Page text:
Hume Castle, a once an important Borders fortress, now lies ruinous south of the town of Greenlaw.
The first stone fortification is believed to have been built here in the early 1200s by William de Home, who took his surname from the Home estate after he acquired the lands.
The castle briefly acted as a royal garrison for James II who stayed at Home in 1460 on his way to Roxburgh Castle, the last Scottish castle held by the English after the Wars of Independence. Incidentally, James was killed during the siege of Roxburgh Castle when a cannon he was beside exploded.
The family were made Lords Home in 1473, and the 3rd Lord, Alexander Home, led his men at the disastrous Battle of Flodden in 1513, though he managed to make it back alive unlike so many others fighting on the Scottish side, including the king, James IV. It has been suggested that it was shortly after Flodden that the castle name changed from Home to Hume.
The George, 4th Lord Home, died in 1547, just before the Battle of Pinkie, which saw another English victory. Afterwards the English held the Homes’ lands, though had to overcome the strong resistance put up by Hume Castle. The lands were taken back by the 5th Lord, Alexander, in the December of 1548 during a night assault. A small group of seven men, including Alexander’s brother, Andrew the Commendator, were let into the fortress by an inside man and slaughtered the English garrison.
In 1569 Hume Castle was under siege again from the English, this time the Earl of Sussex. It only took twelve hours before the castle surrendered due Sussex’s vastly superior guns and men. The castle eventually went back to the Homes.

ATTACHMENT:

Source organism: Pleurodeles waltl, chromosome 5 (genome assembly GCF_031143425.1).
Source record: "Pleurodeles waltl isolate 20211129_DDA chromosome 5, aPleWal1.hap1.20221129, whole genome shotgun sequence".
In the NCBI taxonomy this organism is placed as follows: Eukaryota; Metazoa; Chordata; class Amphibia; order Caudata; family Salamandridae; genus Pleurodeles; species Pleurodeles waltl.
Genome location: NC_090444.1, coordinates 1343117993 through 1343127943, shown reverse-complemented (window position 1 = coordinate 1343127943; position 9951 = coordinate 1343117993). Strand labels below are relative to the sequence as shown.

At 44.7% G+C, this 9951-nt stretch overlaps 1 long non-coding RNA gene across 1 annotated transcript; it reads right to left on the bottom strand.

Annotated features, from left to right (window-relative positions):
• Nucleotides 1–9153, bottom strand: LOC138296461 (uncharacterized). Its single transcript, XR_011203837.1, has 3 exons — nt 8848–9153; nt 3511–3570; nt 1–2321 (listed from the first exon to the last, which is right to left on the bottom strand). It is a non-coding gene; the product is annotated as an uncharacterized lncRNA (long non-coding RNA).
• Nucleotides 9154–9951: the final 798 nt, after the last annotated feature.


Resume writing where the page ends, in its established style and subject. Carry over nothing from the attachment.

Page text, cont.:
The 6th Lord Home, Alexander, was a favourite of James VI, and he was made Earl of Home in 1605.
The downfall of Hume Castle came in 1650 during the Wars of the Three Kingdoms. James, 3rd Earl of Home, was a Royalist and prominent member of the Kirk Party; a radical Presbyterian faction of the Covenanters. After Oliver Cromwell took Edinburgh Castle during the aftermath of the Battle of Dunbar, he sent Colonel Fenwick to take the Earl’s castle. The Royalist governor of Hume Castle, Colonel John Cockburn, refused the surrender the castle to the Fenwick, and even engaged in a witty back-and-forth with the Roundheads, however, as soon as the bombardment began, Cockburn realised that he would not be able to holdout. Cockburn surrendered, and Fenwick’s troops took and destroyed Hume Castle.
The remains of the castle passed to the Home Earls of Marchmont in the eighteenth century, a wealthier branch than the main line of the family. At this time the castle was practically levelled to the ground, and in 1794 it was rebuilt as a folly with the remains from the castle’s originally destruction.